Founded in 2003 by British expat Adam Fox, North Carolina-based Fox Mountain Guides (FMG) has maintained the utmost professionalism when it comes to providing a solid, well-rounded climbing experience. From sport climbing in Sandrock, Ala., to ice climbing in the North Carolina Piedmont, these American Mountain Guide Association (AMGA) guides do it all. “We take great pride and satisfaction in showing the Southeast’s treasures to all of our guests and students,” says head FMG guide Ron Funderburke. “North Carolina, especially, is one of the great gems in American rock climbing, and we love to show everyone in the country what they’ve been missing.”
Runners-up: Pura Vida Adventures (N.C.), Climbmax (N.C.), Adventures on the Gorge (W.Va.)

Climbing Gym
River Rock (Roanoke, Va.)
You may have been climbing at an indoor rock wall before, but chances are, you’ve never seen anything like this. With over 4,500 square feet of bouldering routes, an additional 4,000 square feet of roped climbing with more than 30 routes set up for both top-rope and lead, and the knowledgeable staff to help you train, River Rock is a one-stop-shop for beginner and veteran climbers alike looking to learn skills and train hard.
Runners-up: Peak Experiences (Richmond, Va.), Rocky Top (Charlottesville, Va.), Climbmax (Asheville, N.C.)


Ski Resort
Snowshoe Mountain (W. Va.)
One trip to Snowshoe and you’ll see where this resort gets its reputation for quality snow and one helluva good time. Home to 251 acres of powder goodness with three separate ski areas, 57 trails, and two runs in particular—Cupp Run and Shay’s Revenge—with 1,500 feet of vertical rowdiness, Snowshoe’s isolated mountaintop resort is a haven for powder hounds.
Runners-up: Wintergreen (Va.), Beech Mountain (N.C.), Wisp (Md.)

Yoga Studio
Uttara Yoga (Roanoke, Va.)
Hatha, restorative, power, vinyasa, and prenatal and triathlete-specific yoga classes. Wherever your skillset, whatever your need, Roanoake’s Uttara Yoga studio has a class, a teacher, a workshop, built for you. You can even join the experienced staff from Uttara on a yoga retreat to India, where you’ll be immersed in Sadhana for two weeks. Namaste y’all.
Runners-up: Hot Yoga Charlottesville (Va.), Asheville Yoga Center (N.C.)

Zip Line
Navitat (N.C.)
Just 20 minutes north of Asheville, Navitat Canopy Adventures offers tree-based zipline adventures that give visitors a unique perspective on the mountains of North Carolina. Glide side-by-side with your friend or family member and take in the 360-degree views of the Blue Ridge Mountains together or race each other to the finish to see who’s the fastest zipper. With the longest, highest, and fastest ziplines in the South, you will not be disappointed with your Navitat tour.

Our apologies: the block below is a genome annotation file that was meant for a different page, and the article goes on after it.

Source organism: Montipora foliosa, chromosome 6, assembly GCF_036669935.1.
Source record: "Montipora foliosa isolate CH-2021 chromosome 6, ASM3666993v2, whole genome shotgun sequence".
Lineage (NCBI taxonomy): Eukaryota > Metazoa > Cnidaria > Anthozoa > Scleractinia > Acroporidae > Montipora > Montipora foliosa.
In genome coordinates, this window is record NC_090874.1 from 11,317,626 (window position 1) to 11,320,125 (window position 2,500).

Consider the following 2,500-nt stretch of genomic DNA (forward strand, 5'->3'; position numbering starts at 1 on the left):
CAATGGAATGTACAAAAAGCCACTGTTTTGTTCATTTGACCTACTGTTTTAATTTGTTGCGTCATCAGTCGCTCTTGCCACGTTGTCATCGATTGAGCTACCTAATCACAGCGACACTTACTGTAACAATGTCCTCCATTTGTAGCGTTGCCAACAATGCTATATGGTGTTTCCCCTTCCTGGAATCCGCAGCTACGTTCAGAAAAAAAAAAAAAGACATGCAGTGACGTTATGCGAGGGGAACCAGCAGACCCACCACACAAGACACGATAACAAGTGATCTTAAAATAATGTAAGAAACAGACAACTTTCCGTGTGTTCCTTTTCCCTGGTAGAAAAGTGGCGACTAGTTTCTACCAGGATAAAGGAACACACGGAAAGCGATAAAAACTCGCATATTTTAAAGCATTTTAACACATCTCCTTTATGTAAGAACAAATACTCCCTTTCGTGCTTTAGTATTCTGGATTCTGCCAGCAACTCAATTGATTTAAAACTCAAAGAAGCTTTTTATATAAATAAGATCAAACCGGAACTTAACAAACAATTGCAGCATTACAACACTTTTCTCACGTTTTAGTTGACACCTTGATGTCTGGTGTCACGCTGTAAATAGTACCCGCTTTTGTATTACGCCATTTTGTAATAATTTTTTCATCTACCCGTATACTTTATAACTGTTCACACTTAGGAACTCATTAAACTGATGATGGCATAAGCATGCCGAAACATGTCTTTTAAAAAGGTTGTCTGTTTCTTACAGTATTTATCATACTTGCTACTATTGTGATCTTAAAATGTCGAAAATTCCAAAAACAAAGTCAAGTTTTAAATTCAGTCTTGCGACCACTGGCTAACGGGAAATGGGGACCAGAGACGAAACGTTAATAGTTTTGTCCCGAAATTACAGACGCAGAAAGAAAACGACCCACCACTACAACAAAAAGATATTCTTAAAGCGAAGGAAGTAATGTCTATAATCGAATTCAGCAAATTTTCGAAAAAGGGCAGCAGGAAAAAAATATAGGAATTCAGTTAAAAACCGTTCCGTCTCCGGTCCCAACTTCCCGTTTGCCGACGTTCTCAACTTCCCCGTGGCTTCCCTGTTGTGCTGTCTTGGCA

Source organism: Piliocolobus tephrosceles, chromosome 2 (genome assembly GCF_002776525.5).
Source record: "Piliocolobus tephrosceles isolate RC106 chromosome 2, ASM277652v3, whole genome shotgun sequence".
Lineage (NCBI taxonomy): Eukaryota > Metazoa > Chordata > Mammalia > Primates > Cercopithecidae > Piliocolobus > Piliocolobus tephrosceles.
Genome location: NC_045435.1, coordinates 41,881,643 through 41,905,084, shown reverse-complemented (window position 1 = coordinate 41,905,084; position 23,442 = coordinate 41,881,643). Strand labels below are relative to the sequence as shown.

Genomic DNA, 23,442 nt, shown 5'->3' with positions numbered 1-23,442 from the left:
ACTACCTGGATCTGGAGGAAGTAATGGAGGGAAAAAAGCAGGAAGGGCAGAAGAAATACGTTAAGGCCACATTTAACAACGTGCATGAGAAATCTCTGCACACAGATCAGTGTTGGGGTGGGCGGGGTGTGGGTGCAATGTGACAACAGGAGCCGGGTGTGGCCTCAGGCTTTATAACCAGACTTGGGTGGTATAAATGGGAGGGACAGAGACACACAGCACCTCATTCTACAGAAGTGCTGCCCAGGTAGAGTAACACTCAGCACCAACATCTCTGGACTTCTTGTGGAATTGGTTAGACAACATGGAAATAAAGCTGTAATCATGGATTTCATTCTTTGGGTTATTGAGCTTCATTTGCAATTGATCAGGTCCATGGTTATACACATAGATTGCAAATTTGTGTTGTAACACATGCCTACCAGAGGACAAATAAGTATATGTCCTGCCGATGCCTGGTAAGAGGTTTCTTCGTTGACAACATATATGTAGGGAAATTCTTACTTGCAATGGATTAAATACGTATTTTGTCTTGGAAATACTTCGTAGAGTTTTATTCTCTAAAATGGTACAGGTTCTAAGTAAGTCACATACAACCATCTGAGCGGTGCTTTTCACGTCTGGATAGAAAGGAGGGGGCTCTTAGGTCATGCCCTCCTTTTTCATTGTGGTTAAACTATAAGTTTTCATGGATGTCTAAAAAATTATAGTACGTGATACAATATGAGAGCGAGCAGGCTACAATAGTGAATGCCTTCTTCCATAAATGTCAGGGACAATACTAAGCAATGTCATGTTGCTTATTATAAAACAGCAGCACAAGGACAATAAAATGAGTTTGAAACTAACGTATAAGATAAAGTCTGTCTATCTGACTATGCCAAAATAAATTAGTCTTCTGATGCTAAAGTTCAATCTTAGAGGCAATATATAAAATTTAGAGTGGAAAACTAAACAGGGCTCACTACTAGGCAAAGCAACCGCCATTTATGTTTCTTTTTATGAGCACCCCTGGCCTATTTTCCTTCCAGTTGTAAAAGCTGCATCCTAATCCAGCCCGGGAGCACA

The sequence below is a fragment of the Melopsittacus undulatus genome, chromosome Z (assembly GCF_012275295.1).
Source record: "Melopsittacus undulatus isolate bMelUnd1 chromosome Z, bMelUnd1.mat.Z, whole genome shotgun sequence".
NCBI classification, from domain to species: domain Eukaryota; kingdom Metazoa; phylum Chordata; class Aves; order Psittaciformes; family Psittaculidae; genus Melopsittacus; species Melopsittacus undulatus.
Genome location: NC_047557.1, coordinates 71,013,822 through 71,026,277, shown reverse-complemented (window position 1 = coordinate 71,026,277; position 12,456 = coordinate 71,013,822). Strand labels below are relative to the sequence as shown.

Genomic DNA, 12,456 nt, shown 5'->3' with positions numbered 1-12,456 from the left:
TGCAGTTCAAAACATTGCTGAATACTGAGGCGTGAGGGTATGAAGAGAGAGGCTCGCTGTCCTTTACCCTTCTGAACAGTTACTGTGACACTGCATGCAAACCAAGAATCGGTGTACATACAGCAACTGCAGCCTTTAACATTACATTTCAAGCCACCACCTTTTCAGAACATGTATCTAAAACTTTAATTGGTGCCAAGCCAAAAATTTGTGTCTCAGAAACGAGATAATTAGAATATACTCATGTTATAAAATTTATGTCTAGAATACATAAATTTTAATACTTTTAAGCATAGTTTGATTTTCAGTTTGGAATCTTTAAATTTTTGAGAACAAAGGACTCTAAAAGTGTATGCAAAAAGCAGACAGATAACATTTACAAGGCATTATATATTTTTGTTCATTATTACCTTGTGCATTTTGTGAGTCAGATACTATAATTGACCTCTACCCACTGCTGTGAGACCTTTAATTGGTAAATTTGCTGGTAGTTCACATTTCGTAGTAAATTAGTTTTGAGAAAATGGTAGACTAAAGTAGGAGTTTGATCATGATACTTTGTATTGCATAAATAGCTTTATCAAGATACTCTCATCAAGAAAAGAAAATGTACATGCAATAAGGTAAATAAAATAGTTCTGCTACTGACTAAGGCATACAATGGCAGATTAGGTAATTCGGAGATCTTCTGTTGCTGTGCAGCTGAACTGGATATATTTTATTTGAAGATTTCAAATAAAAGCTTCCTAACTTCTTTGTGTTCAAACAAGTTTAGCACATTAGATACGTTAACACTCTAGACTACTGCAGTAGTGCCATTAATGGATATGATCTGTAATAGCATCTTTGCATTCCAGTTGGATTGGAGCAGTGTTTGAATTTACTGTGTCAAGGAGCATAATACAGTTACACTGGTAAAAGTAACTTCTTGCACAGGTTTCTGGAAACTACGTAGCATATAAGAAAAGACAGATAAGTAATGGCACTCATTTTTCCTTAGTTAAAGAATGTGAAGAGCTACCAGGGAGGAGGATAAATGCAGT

Runners-up: NOC Mountaintop Zip Line (N.C.), Treetops Canopy Tour (New River Gorge, W.Va.), The Gorge Zip Line (N.C.)
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Local / Regional Female athlete: Adriene Levknecht (Greenville, S.C.)

Upbeat, strong, and inspirational to all, this talented lady might as well be dubbed the Queen of Whitewater. With six Green Race wins under her belt (a record she shares with only two other paddlers—Tommy Hilleke and Keith Sprinkle), Adriene has been an icon in the paddling community for over a decade. Despite having traveled around the globe in search of the best whitewater, with a backyard run like the Green River Narrows (which flows over 300 days a year) in addition to reliable rainfall and a number of dam-controlled rivers, it’s no wonder Adriene has chosen the Southeast as home base.

“I love kayaking because it gives me a freedom that I have not been able to experience in any other aspects of my life,” Adriene says. “I can go as fast or as a slow as I want, I can go where I want to go, and if I am overstepping my limits the river lets me know!”

Local / Regional Male athlete: Ben King (Charlottesville, Va.)

Ben King is a beast on two wheels. He’s a two-time Junior National Champion, a two-time U23 National Champion, a two-time U23 Pan American Champion, and a USA professional National Champion (2010). Ben is easily one of the most competitive cyclists in the industry, regularly placing in the top 10 at some of the world’s most challenging multiday stage races. His stomping grounds in central Virginia may seem like an odd choice for training, but according to Ben, there’s no where better in the world to ride.
“I have trained and raced all over the world and in my opinion the Blue Ridge offers some of the best terrain, road density, and scenery out there,” he says. “Riding and racing make me feel alive. Even when it hurts, you are aware of yourself.”

Inspiring outdoor person: Bob Peoples (Hampton, Tenn.)